The length factor described that part of the variation in length not encompassed by the simple relationship of weight and length as expressed by condition. The length factor was significantly influenced by the degree of digestive gland atrophy, as expressed by the atrophy factor scores (P = 0.015). Highest digestive gland atrophy scores occurred in the smallest animals (Fig. 3). The same trend was present with condition index (Fig. 3), but this trend was not statistically significant when analyzed by comparison of the appropriate PCA scores. The main effects of sex and gametogenic stage were not significant.
[FIGURE 3 OMITTED]
The nematode factor, representing nematode infection intensity and the frequency of focal hemocytic infiltration, and partially explaining cestode infection intensity, did not significantly influence either the condition or the length factor (Fig. 4), nor were the main effects of sex or gametogenic stage significant.
[FIGURE 4 OMITTED]
We reserved the analysis, taking the nematode, abnormality, and atrophy factors as dependent variables and the length and condition factors as independent variables to determine the degree to which condition, length, gametogenic stage, or sex influenced the occurrence of parasites and pathologies. Sex and compressed gametogenic stage were again included as main effects. Not surprisingly, the atrophy factor as a dependent variable and the length factor as an independent variable were significantly related (P = 0.0074). The intensity of digestive gland atrophy varied with clam length (Fig. 3). The atrophy factor was not significantly influenced by sex nor, as might be expected, was it significantly influenced by gametogenic stage, or the condition factor. The abnormality factor, that expressed the severity of gonadal abnormality and, to a certain extent, cestode infection intensity, was significantly influenced by the condition factor (P = 0.0034). Higher gonadal abnormality scores occurred in animals with lower condition index (Fig. 2). Gametogenic stage also significantly influenced the abnormality factor scores (P = 0.02). An a posterior LS means test revealed that gonadal abnormalities, as expressed by the factor scores, were more severe within gametogenic stages in which evidence of spawning was present (S stages, Table 4) than with stages of gamete development (D stages, Table 4) (P = 0.03) or ripe gonads without evidence of spawning (stage 5, Table 4) (P = 0.0074). Animals rated as ready to spawn had lower gonadal abnormality scores than those in which some evidence of the initiation of spawning was present (Fig. 5). Cestode infection intensity varied little with gametogenic stage (Fig. 5), indicating that the primary effect determining the relationship between the abnormality factor and gametogenic stage was the degree of gonadal abnormality.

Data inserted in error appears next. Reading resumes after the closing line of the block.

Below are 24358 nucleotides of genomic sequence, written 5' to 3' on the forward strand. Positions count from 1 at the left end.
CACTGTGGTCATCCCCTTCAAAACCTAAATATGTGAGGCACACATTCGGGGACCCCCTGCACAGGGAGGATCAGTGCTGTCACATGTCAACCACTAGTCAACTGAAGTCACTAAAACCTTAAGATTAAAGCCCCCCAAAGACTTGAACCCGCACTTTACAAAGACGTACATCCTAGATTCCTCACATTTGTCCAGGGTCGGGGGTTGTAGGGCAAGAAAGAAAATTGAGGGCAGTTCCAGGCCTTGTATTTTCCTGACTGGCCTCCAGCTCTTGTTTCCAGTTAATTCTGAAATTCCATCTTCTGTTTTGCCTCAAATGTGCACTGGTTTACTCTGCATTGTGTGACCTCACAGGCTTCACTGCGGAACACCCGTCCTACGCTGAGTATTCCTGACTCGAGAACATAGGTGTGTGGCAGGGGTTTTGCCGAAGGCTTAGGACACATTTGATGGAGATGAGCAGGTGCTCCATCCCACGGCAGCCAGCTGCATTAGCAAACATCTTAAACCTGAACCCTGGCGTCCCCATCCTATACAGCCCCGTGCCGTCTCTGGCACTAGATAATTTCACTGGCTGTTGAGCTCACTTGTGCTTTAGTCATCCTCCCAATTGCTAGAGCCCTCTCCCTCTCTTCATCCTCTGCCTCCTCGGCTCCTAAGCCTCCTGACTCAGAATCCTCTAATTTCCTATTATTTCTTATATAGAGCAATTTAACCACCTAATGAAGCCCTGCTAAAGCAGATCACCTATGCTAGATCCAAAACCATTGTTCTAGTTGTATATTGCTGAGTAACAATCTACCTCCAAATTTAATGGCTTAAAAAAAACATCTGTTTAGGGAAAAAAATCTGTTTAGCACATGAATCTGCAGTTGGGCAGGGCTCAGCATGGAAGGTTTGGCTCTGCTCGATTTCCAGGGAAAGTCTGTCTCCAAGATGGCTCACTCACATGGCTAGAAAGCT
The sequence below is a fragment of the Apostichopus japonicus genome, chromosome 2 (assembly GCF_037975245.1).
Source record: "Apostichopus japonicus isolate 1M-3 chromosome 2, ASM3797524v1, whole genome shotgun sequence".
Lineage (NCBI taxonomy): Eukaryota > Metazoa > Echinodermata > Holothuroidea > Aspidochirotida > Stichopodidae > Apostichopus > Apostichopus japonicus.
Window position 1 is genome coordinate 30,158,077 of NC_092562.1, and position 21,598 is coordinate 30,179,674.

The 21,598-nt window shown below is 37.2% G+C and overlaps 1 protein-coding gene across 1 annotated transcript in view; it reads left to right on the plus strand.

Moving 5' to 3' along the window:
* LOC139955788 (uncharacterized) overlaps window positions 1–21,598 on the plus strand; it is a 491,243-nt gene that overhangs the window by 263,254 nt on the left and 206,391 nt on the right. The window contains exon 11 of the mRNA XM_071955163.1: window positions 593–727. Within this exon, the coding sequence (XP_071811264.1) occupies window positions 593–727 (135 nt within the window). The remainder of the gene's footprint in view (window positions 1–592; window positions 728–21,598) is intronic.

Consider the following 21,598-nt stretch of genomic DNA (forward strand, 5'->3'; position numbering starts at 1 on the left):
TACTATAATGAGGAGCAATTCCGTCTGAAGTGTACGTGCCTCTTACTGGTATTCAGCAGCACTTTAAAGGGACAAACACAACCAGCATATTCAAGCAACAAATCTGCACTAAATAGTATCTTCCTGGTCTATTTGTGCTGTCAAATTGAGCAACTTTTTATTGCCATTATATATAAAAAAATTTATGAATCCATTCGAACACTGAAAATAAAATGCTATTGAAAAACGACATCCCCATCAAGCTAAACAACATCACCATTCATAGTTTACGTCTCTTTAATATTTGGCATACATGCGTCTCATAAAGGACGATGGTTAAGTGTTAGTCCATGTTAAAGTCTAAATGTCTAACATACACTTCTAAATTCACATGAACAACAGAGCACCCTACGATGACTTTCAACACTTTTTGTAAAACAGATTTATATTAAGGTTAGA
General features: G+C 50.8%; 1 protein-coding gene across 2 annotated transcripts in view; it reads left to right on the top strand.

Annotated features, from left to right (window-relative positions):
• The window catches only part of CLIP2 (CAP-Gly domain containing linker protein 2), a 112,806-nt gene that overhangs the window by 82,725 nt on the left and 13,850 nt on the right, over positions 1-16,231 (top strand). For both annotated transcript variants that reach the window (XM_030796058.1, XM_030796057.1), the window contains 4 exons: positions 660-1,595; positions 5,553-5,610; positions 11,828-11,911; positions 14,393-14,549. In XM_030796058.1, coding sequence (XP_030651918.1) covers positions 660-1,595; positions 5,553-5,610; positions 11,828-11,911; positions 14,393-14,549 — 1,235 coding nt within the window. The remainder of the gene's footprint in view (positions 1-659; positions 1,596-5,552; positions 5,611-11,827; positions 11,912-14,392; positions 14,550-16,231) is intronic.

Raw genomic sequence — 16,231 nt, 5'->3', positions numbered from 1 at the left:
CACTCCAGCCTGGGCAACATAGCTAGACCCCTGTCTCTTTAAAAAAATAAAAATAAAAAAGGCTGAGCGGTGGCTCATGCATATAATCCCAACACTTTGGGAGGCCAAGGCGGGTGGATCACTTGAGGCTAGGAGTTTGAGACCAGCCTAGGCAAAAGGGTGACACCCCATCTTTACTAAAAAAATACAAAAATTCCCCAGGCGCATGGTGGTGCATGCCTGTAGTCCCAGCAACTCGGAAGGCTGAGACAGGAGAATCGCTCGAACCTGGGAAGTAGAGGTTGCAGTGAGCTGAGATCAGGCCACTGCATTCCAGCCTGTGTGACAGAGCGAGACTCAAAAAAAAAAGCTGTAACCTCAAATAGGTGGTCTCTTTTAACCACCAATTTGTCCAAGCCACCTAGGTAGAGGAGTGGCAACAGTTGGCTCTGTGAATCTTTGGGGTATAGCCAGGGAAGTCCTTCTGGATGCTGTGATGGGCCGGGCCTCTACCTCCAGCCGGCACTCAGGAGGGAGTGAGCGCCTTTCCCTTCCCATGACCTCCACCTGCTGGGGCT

[FIGURE 5 OMITTED]
Factor one, jointly describing nematode infection intensity and the frequency of focal hemocytic infiltration, plus some portion of cestode infection intensity, was significantly influenced only by sex. Nematode factor scores were higher in males than in females (P = 0.043), as were nematode infection intensities (Fig. 6). The frequency of focal infiltration of hemocytes was also elevated, although to a lesser degree in males (Fig. 6).
[FIGURE 6 OMITTED]